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1K QAM vs. 4K QAM: Why it matters for Wi-Fi 7

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1K QAM vs. 4K QAM: Why it matters for Wi-Fi 7
Courtesy of Li, Si-Ao & HUANG, HAO & Pan, Zhongqi & Yin, Runze & Wang, Yingning & Fang, Yuxi & Zhang, Yiwen & Bao, Changjing & Ren, Yongxiong & Li, Zhaohui & Yue, Yang

4K QAM boosts the peak rates to increase throughput and capacity compared to Wi-Fi systems using 1K QAM modulation

Beyond support for up to 30 Gbps throughput, 320-megahertz channels and multi-link capabilities, Wi-Fi 7, or 802.11be, will also have 4096-QAM (4K QAM), up from 1024-QAM (1K QAM) in Wi-Fi 6 and 256-QAM in Wi-Fi 5.

QAM, or Quadrature Amplitude Modulation, represent discrete phases of magnitude that can be transmitted to the carrier. QAM utilizes both amplitude and phase components to provide a form of modulation that can provide high levels of spectrum usage efficiency. 4K QAM boosts the peak rates to increase throughput and capacity compared to Wi-Fi systems using 1K QAM modulation.

More specifically, LitePoint claims that 4K QAM can increase the physical layer (PHY) data rate by 20% and improve modulation accuracy.

“The 802.11be standard increases the QAM modulation order to 4096 QAM to achieve the highest data rate. With a denser constellation, the transmitter modulation accuracy requirements are also increased,” LitePoint stated on its website. “The IEEE standard sets a transmitter target Error Vector Magnitude (EVM) requirement at -38 dB for 4096 QAM, increasing the performance requirement by 3 dB compared to 802.11ax [Wi-Fi 6].”

Further, when combined with 320 MHz channels, Intel anticipates a theoretical data rate increase of 4.8x compared to Wi-Fi 6.

(Courtesy of Intel)

Testing challenges associated with 4K QAM

The benefits of 4K QAM come with a caveat, however. In a previous conversation with RCR Wireless News, NI’s Head of Semiconductor Marketing David Hall, revealed that Wi-Fi 7’s support for 4K QAM is one of the biggest reasons that Wi-Fi test and measurement equipment needs to be revamped.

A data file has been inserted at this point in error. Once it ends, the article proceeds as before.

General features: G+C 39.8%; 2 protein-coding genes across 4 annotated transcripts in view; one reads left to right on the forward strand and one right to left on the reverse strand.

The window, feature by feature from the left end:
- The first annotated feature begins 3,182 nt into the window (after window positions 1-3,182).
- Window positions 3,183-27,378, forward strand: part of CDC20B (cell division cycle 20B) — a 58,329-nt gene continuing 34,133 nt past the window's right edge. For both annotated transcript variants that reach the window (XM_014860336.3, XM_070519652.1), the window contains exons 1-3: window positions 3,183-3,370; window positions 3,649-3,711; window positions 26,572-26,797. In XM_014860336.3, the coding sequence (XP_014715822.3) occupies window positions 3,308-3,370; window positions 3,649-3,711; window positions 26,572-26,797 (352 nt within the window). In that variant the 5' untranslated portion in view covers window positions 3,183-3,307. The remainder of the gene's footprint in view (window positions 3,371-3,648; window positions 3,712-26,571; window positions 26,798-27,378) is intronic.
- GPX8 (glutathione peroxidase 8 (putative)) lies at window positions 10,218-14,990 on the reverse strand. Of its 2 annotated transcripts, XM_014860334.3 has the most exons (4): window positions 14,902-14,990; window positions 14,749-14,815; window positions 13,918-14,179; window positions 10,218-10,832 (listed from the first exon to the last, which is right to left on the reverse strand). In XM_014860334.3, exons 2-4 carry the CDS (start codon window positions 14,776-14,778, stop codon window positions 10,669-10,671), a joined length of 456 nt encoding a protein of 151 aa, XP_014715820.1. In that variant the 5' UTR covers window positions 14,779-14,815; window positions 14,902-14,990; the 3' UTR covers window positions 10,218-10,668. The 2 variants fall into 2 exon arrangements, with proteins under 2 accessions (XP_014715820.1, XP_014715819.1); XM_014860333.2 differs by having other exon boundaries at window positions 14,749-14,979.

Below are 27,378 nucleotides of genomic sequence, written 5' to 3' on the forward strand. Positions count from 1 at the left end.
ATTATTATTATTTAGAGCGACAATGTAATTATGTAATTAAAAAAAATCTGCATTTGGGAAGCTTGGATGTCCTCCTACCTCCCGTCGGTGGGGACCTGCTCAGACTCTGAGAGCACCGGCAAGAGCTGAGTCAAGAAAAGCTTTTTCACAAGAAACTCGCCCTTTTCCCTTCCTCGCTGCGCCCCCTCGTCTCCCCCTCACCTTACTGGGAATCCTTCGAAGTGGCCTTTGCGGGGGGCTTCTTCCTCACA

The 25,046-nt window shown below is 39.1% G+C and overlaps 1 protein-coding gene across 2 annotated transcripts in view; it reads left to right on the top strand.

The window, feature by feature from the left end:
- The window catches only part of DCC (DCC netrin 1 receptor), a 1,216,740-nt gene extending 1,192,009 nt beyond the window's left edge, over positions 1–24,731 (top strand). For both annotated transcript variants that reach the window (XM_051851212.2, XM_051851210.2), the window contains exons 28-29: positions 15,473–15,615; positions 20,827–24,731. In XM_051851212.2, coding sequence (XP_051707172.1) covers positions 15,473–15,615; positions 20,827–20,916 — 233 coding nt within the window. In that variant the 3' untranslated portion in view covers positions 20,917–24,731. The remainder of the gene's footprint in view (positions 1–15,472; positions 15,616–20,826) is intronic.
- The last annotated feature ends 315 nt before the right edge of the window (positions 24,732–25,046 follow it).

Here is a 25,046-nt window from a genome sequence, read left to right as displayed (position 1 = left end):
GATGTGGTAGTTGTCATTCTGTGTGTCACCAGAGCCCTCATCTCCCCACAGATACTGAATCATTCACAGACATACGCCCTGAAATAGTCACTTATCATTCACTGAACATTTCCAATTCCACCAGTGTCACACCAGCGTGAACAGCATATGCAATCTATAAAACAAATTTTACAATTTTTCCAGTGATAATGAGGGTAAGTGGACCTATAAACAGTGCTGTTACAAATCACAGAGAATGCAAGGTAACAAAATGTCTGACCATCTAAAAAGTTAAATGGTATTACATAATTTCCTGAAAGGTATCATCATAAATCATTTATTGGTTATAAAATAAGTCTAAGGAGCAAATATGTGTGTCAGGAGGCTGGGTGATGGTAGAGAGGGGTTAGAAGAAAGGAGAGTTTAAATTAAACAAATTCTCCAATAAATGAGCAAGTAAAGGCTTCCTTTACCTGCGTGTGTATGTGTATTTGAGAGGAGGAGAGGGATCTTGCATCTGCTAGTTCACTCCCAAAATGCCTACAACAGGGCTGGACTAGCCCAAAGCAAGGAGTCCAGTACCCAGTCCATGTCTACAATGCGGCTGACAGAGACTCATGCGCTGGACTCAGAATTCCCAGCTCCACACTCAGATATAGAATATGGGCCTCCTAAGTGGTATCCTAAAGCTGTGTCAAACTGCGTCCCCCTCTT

Basic signals exhibit only two phases of magnitude, which allow the transfer of either a 0 or 1, and as Hall pointed out, this makes it pretty easy to tell which is which. But, as you get to higher order modulation formats, like in the case of Wi-Fi 6, which uses 1024-QAM or Wi-Fi 7, which uses 4096-QAM, it gets increasingly harder to transmit and receive data error-free. 

“Higher-order modulation types generally require higher RF performance” said Hall, “and these products require higher linearity and noise performance.”

Transmission performance of 1024-QAM, 2048-QAM and 4096-QAM over 150 km, 150 km, and 160 km, respectively. (Courtesy of Li, Si-Ao & HUANG, HAO & Pan, Zhongqi & Yin, Runze & Wang, Yingning & Fang, Yuxi & Zhang, Yiwen & Bao, Changjing & Ren, Yongxiong & Li, Zhaohui & Yue, Yang)

He added that Wi-Fi 7’s higher modulation of 4096-QAM results in the need for more linear instrumentation when testing the functionality of the Wi-Fi chips.

In order to know if a Wi-Fi chip meets the requirements for transmitting and receiving the 4096 discrete phases of magnitude supported by Wi-Fi 7 standards, you need to have test equipment that can also meet these requirements, which is why test and measurement companies like LitePoint are already touting their new test systems designed specifically for the next-generation of Wi-Fi.

IEEE plans to publish the Wi-Fi 7 amendment sometime in 2024, with commercial deployment occurring around the same time.